Which one of the following is NOT true in the process of acclimatization to high altitude?
- Respiratory alkalosis
- Increased 2,3-DPG in RBC
- Rise in pH of cerebrospinal fluid
- Increased cytochrome oxidase in tissues
Rephrasing the question:
What happens during altitude acclimatization?
Rise in pH of cerebrospinal fluid does NOT happen during acclimatization (option 3).
The human body adapts to high altitude both in the short term and in the long term.
In the short term, the lack of oxygen is sensed by the carotid bodies (located in the carotid artery), which causes an increase in the breathing depth and rate (hyperpnea), which then causes respiratory alkalosis. The pulse rate and cardiac output increase, and non-essential bodily functions are suppressed, resulting in a decline in food digestion efficiency.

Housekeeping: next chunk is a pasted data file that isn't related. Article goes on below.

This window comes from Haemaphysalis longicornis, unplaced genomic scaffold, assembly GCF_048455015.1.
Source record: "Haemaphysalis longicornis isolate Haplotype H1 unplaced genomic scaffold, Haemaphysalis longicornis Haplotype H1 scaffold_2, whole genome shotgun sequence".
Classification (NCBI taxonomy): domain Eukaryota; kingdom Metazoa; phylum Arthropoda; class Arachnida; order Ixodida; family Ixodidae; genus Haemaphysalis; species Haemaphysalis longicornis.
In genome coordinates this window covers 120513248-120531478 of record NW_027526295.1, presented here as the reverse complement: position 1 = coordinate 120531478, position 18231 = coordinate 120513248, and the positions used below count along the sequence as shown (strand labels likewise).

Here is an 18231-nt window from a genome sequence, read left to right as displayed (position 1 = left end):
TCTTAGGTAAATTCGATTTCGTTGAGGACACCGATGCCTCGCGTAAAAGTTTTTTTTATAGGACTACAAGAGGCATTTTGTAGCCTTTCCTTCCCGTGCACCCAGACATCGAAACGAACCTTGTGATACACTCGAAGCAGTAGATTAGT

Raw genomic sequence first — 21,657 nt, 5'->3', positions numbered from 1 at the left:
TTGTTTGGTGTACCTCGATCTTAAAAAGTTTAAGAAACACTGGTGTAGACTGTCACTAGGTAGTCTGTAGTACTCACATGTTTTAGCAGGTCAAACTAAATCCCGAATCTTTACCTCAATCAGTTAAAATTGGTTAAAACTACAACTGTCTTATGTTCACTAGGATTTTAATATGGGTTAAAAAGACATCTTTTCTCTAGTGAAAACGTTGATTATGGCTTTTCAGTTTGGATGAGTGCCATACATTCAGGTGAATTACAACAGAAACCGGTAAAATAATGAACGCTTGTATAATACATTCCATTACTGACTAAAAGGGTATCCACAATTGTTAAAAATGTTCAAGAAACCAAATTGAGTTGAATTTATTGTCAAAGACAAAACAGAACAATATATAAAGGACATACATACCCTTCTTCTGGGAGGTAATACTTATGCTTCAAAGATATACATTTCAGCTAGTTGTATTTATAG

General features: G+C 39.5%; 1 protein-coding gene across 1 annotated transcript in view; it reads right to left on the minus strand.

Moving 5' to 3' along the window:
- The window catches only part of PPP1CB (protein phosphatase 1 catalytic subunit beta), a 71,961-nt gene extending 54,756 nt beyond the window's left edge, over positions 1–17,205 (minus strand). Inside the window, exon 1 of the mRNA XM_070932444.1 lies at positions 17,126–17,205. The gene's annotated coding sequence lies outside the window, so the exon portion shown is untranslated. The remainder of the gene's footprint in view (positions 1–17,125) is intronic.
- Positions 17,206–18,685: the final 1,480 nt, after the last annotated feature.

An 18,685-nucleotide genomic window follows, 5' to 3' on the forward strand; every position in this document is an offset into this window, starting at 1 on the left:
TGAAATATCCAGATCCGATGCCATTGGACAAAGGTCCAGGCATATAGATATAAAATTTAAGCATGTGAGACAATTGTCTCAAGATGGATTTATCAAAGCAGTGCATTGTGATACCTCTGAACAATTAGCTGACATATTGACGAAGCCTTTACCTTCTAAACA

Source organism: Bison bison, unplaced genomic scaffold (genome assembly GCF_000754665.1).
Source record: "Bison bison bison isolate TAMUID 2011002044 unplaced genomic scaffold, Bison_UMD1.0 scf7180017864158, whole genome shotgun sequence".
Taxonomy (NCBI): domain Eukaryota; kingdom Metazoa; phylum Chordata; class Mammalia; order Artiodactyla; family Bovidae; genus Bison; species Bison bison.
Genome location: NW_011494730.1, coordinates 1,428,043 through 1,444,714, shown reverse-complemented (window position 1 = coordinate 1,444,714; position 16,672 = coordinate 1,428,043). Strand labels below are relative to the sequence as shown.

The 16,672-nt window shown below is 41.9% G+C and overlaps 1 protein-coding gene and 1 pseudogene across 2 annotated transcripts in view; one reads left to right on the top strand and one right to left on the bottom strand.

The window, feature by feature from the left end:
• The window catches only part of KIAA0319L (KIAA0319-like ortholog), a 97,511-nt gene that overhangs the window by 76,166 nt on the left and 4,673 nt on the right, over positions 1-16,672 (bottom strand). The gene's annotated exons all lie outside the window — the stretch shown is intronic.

Full acclimatization happens over a time span of days to weeks. Renal excretion of bicarbonate increases so that increased respiration can provide more oxygen without alkalosis. This is accompanied by other changes that increase oxygen delivery to tissues: increased haematocrit (RBC number) and haemoglobin, a higher concentration of capillaries in skeletal muscle tissue, increased myoglobin, and an increase in 2,3-DPG (an allosteric effector of haemoglobin that promotes release of oxygen to tissues).
Moreover, aerobic respiration is increased over anaerobic respiration. So we get lower lactate production, but increased mitochondrial activity and increased aerobic enzyme concentration (like cytochrome c oxidase, the last enzyme in the electron transport chain in mitochondria).
While the pH of cerebrospinal fluid does increase slightly at high altitude, it drops to normal as acclimatization happens.